Emotional exhibition: Bahgory on Revolution
‘Bahgory on Revolution’ showcases the paintings of Egyptian-resident-in-Paris; overflowing with colour, sheer emotion and carrying the spirit of Tahrir
Sara Elkamel, Saturday 28 Jan 2012
My Sketchbook & I - Mixed Media on Canvas
The Revolutionary Women - Oil on Canvas
Battle of the Camel I -Mixed Media on Canvas
The True Path (Tahrir Square) - Oil on Canvas
"Never did I imagine that the echo of one scream, one call: 'The [Egyptian] people want...' could give way to a revolution, and a million revolutionaries, then eighty million more. I’m one of those," states Georges Bahgory.
After decades of art, manoeuvring from Egypt to France and translating his frustrations and energy on canvas, Bahgory again finds inspiration in his homeland.
The maverick studied art at the Faculty of Fine Arts in Cairo in 1955, then moved to Paris. Expanding his artistic expertise, Bahgory explored drawing, engraving, literature and cinema. Egypt has always been Bahgory’s inspiration, where he fuels his creative energy; and Paris is where it is unleashed, materialising into charged art.
Listening to the chants of a nation resound throughout the skies, Bahgory’s spirits were liberated. Peering up at his life-size canvases, you can sense freedom staring back at you. Most of his canvases are jam-packed with colours and shapes, depicting protesting men and women in his typical cubist style. Georges Bahgory is not at all tight-fisted with colours; his paintings are dressed in a diverse and rich palette.
“From Tahrir Squares to my studio, I walked with arms raised up waving among the droves - millions of them. I chanted yet again,” Bahgory says.
In his studio, Bahgory started working, trying to capture history on canvas, “it was as if my arms had become a brush after the first revolution,” Bahgory’s statement reads. “As if my five fingers have turned into hot red, orange and yellow colours; mirroring the flames around me and inside my own chest.”
Bahgory’s work frequently expresses his Egyptian heritage and tackles themes of identity. Artists divulge their deepest feelings in their artwork; drawing upon the world around them, their canvases emerge as a mirror to their soul. “My own screams have become the canvases that you see in this exhibition.”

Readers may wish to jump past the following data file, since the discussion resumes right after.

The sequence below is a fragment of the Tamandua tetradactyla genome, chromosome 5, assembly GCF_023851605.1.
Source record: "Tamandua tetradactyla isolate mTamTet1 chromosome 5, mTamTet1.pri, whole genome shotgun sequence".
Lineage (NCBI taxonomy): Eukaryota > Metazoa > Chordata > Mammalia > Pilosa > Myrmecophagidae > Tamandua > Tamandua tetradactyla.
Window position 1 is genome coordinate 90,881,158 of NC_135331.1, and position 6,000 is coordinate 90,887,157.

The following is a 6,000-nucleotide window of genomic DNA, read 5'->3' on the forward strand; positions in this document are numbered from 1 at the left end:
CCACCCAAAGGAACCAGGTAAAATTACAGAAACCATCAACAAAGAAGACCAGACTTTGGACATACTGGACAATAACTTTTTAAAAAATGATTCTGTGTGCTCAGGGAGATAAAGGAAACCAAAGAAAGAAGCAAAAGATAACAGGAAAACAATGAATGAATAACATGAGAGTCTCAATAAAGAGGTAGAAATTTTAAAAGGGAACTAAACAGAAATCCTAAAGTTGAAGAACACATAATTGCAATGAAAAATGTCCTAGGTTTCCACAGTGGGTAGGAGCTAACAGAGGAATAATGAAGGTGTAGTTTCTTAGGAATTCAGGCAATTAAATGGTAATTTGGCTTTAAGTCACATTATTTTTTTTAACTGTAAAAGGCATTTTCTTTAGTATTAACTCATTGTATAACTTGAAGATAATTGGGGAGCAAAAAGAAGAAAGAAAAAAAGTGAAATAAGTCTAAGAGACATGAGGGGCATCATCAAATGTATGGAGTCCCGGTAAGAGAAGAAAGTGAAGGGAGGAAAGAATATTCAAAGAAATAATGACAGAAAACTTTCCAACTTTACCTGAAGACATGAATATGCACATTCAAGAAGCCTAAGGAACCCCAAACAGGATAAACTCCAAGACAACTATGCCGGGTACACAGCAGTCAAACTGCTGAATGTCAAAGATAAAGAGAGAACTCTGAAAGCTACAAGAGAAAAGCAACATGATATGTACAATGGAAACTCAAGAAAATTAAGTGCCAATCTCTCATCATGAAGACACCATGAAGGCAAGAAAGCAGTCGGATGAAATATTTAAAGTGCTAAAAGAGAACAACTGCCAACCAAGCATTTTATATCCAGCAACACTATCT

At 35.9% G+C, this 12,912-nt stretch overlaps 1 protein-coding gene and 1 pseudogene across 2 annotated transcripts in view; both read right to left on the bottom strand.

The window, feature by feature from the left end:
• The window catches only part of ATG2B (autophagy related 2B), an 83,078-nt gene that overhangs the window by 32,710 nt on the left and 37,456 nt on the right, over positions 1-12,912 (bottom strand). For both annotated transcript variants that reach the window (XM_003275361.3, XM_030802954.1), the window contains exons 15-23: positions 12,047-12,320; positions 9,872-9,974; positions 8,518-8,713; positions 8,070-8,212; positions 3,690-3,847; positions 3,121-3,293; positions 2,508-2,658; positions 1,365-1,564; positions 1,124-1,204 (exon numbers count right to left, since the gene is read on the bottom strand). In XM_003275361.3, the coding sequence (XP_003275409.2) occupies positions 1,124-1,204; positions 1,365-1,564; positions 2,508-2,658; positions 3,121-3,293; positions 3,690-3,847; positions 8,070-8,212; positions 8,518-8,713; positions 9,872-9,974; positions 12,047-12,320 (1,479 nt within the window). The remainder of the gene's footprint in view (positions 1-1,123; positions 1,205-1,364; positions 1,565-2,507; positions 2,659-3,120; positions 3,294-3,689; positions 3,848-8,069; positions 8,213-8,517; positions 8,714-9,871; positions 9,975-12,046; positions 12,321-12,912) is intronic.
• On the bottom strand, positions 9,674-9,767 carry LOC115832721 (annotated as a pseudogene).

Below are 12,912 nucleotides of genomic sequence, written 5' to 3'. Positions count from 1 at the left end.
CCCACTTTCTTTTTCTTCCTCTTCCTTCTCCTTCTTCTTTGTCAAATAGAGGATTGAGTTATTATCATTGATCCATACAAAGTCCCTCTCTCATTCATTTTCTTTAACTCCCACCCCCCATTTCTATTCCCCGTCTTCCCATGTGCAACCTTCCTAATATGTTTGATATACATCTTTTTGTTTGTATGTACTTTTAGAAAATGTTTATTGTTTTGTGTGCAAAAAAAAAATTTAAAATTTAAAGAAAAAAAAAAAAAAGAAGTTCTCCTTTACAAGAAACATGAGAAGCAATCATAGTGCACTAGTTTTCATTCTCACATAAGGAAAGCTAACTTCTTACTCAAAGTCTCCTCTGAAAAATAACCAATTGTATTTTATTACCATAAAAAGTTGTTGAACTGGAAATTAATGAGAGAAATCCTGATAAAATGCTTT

Some paintings depict revolution-scenes, such as the infamous “Battle of the Camel," where horses and camels carried armed thugs into Tahrir Square to attack protestors.
Suddenly you are strolling through a history book, written by Bahgory’s paintbrush. Contrasting with the typical black and white sketch documenting the battle, the canvas is a lively and busy scene, where horses and camels fly dramatically over thousands of protestors.
Walking through the silent, spacious gallery in Zamalek, surrounded by a year of Bahgoury’s art, you are overwhelmed with the energy of the colours and the motion on canvas. In one of the paintings, the Egyptian flag’s eagle leaps off the flag and into the sea of colour beyond.
Bahgory presents a revolution-themed exhibition that is not limited to revolution. His beloved Om Kalthoum appears in one of his paintings, and two self-portraits reiterate that this exhibition is highly personal. Bahgory changes with his country, and its energy shapes his artwork.
Now - 17 February 2012
ALMASAR Gallery for Contemporary Art
Baehler's Mansion 157b, 26 July Street, Side Entrance on Isaac Jacob Street, Ground Floor, Zamalek
Hours: Saturday – Thursday, 11am-9pm